For more than 50 years, Adrian Frutiger made the world legible.
A type designer who died on Sept. 10 at 87 in his native Switzerland, Mr. Frutiger created some of the most widely used fonts of the 20th century, seen daily in airports, on street signs and in subway stations around the world.
Mr. Frutiger, whose career spanned the era of hot lead and the age of silicon, created some 40 fonts, a vast number for one lifetime. Praised for an elegant readability that belied their rigorous engineering, his typefaces over the years have graced signs in the Paris Métro and many international airports, and on Swiss highways and some London streets.
His best-known fonts include
Univers, employed throughout the design of the 1972 Olympic Games in Munich, and Frutiger, ubiquitous on airport signage, including that of John F. Kennedy International Airport in New York and Charles de Gaulle Airport in Paris.
“Frutiger is basically the best signage type in the world because there’s not too much ‘noise’ in it, so it doesn’t call attention to itself,” Erik Spiekermann, a prominent German type designer and a longtime friend of Mr. Frutiger, said by telephone on Wednesday. “It makes itself invisible, but physically it’s actually incredibly legible.”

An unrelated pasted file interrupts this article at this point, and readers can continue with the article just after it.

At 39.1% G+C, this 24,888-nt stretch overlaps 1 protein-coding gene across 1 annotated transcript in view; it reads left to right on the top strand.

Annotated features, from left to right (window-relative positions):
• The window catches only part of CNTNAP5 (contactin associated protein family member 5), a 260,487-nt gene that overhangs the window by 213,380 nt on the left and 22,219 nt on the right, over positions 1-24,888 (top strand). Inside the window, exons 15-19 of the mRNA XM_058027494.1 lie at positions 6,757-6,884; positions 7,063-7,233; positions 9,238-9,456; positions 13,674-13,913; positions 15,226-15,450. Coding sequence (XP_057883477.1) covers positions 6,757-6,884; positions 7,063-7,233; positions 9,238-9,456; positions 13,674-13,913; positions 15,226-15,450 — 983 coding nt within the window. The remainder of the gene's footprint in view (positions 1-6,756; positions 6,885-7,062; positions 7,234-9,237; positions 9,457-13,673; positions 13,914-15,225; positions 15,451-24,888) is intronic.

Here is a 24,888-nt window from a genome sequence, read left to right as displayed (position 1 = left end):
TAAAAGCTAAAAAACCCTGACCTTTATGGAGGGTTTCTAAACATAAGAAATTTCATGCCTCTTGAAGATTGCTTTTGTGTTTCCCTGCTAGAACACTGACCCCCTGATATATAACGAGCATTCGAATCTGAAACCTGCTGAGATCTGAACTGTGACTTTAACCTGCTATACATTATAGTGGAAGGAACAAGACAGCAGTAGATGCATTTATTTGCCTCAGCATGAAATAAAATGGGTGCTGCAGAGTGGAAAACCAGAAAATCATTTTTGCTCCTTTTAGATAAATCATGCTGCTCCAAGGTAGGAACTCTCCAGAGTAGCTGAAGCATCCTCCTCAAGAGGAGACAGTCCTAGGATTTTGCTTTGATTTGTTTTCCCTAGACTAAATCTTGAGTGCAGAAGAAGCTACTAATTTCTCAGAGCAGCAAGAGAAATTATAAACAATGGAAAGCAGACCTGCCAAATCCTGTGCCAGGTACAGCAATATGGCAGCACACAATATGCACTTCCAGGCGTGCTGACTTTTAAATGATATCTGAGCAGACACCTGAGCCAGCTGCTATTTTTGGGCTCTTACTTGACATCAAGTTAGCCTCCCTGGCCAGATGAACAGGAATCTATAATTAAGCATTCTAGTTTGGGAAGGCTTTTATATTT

Photo: Marlene Awaad/Bloomberg Signs printed in the typeface Frutiger direct passengers on a moving walkway between terminal buildings at Charles de Gaulle airport.Perhaps Mr. Frutiger’s most ubiquitous typeface is also the least obtrusive: OCR-B, the optical-character font he designed in 1968, adopted five years later as the world standard.
“That’s the one that’s on the bottom of all our checks,” Mr. Spiekermann said. “He managed to do something that is legible by machine and by people alike.”
A font is how the sounds of language meet the eye, and each character has its own anatomy, temperament and needs: You cannot simply toss 26 letters and 10 numbers into a caldron, give them a stir and have a font emerge.
A type designer is obliged to reconcile the often competing imperatives of form and function, for a font that is especially beautiful may not be especially legible, and vice versa. Postmodernity — in which words are read not only on paper but also on fleetingly glimpsed highway signs, computer screens and cellphones — has only amplified the problem.